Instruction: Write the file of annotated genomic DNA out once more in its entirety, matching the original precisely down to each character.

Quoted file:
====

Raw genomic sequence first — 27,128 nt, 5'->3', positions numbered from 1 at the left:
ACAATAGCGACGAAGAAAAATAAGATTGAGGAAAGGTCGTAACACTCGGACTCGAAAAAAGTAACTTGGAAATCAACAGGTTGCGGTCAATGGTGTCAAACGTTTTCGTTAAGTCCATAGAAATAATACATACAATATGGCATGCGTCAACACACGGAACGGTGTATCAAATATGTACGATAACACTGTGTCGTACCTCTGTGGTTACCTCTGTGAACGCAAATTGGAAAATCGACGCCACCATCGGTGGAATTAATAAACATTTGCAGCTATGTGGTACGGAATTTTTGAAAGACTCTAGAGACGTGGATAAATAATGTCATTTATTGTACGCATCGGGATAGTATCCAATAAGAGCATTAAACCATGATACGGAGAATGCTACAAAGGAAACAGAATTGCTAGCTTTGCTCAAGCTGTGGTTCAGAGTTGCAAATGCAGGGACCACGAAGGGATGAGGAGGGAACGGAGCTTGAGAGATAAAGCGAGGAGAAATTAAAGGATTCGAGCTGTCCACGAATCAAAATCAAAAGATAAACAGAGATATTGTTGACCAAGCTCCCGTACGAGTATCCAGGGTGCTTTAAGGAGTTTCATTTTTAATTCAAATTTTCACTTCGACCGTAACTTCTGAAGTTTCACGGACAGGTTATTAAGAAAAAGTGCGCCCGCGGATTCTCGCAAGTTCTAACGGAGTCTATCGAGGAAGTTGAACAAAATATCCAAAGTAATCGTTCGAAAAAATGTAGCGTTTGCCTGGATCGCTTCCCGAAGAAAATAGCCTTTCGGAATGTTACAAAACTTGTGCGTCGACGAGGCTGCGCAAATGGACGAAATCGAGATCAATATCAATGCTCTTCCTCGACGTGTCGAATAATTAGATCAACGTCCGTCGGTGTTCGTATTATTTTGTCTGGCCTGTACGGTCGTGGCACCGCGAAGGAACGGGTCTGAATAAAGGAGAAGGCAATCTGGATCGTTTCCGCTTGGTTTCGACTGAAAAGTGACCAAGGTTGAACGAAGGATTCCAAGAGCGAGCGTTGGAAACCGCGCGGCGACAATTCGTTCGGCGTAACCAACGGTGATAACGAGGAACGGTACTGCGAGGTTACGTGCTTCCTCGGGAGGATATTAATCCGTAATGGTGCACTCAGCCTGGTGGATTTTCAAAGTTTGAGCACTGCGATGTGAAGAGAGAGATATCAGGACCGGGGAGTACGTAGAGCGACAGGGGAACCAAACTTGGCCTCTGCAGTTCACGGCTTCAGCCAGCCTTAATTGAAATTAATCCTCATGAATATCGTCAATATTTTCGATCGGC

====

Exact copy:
Raw genomic sequence first — 27,128 nt, 5'->3', positions numbered from 1 at the left:
ACAATAGCGACGAAGAAAAATAAGATTGAGGAAAGGTCGTAACACTCGGACTCGAAAAAAGTAACTTGGAAATCAACAGGTTGCGGTCAATGGTGTCAAACGTTTTCGTTAAGTCCATAGAAATAATACATACAATATGGCATGCGTCAACACACGGAACGGTGTATCAAATATGTACGATAACACTGTGTCGTACCTCTGTGGTTACCTCTGTGAACGCAAATTGGAAAATCGACGCCACCATCGGTGGAATTAATAAACATTTGCAGCTATGTGGTACGGAATTTTTGAAAGACTCTAGAGACGTGGATAAATAATGTCATTTATTGTACGCATCGGGATAGTATCCAATAAGAGCATTAAACCATGATACGGAGAATGCTACAAAGGAAACAGAATTGCTAGCTTTGCTCAAGCTGTGGTTCAGAGTTGCAAATGCAGGGACCACGAAGGGATGAGGAGGGAACGGAGCTTGAGAGATAAAGCGAGGAGAAATTAAAGGATTCGAGCTGTCCACGAATCAAAATCAAAAGATAAACAGAGATATTGTTGACCAAGCTCCCGTACGAGTATCCAGGGTGCTTTAAGGAGTTTCATTTTTAATTCAAATTTTCACTTCGACCGTAACTTCTGAAGTTTCACGGACAGGTTATTAAGAAAAAGTGCGCCCGCGGATTCTCGCAAGTTCTAACGGAGTCTATCGAGGAAGTTGAACAAAATATCCAAAGTAATCGTTCGAAAAAATGTAGCGTTTGCCTGGATCGCTTCCCGAAGAAAATAGCCTTTCGGAATGTTACAAAACTTGTGCGTCGACGAGGCTGCGCAAATGGACGAAATCGAGATCAATATCAATGCTCTTCCTCGACGTGTCGAATAATTAGATCAACGTCCGTCGGTGTTCGTATTATTTTGTCTGGCCTGTACGGTCGTGGCACCGCGAAGGAACGGGTCTGAATAAAGGAGAAGGCAATCTGGATCGTTTCCGCTTGGTTTCGACTGAAAAGTGACCAAGGTTGAACGAAGGATTCCAAGAGCGAGCGTTGGAAACCGCGCGGCGACAATTCGTTCGGCGTAACCAACGGTGATAACGAGGAACGGTACTGCGAGGTTACGTGCTTCCTCGGGAGGATATTAATCCGTAATGGTGCACTCAGCCTGGTGGATTTTCAAAGTTTGAGCACTGCGATGTGAAGAGAGAGATATCAGGACCGGGGAGTACGTAGAGCGACAGGGGAACCAAACTTGGCCTCTGCAGTTCACGGCTTCAGCCAGCCTTAATTGAAATTAATCCTCATGAATATCGTCAATATTTTCGATCGGC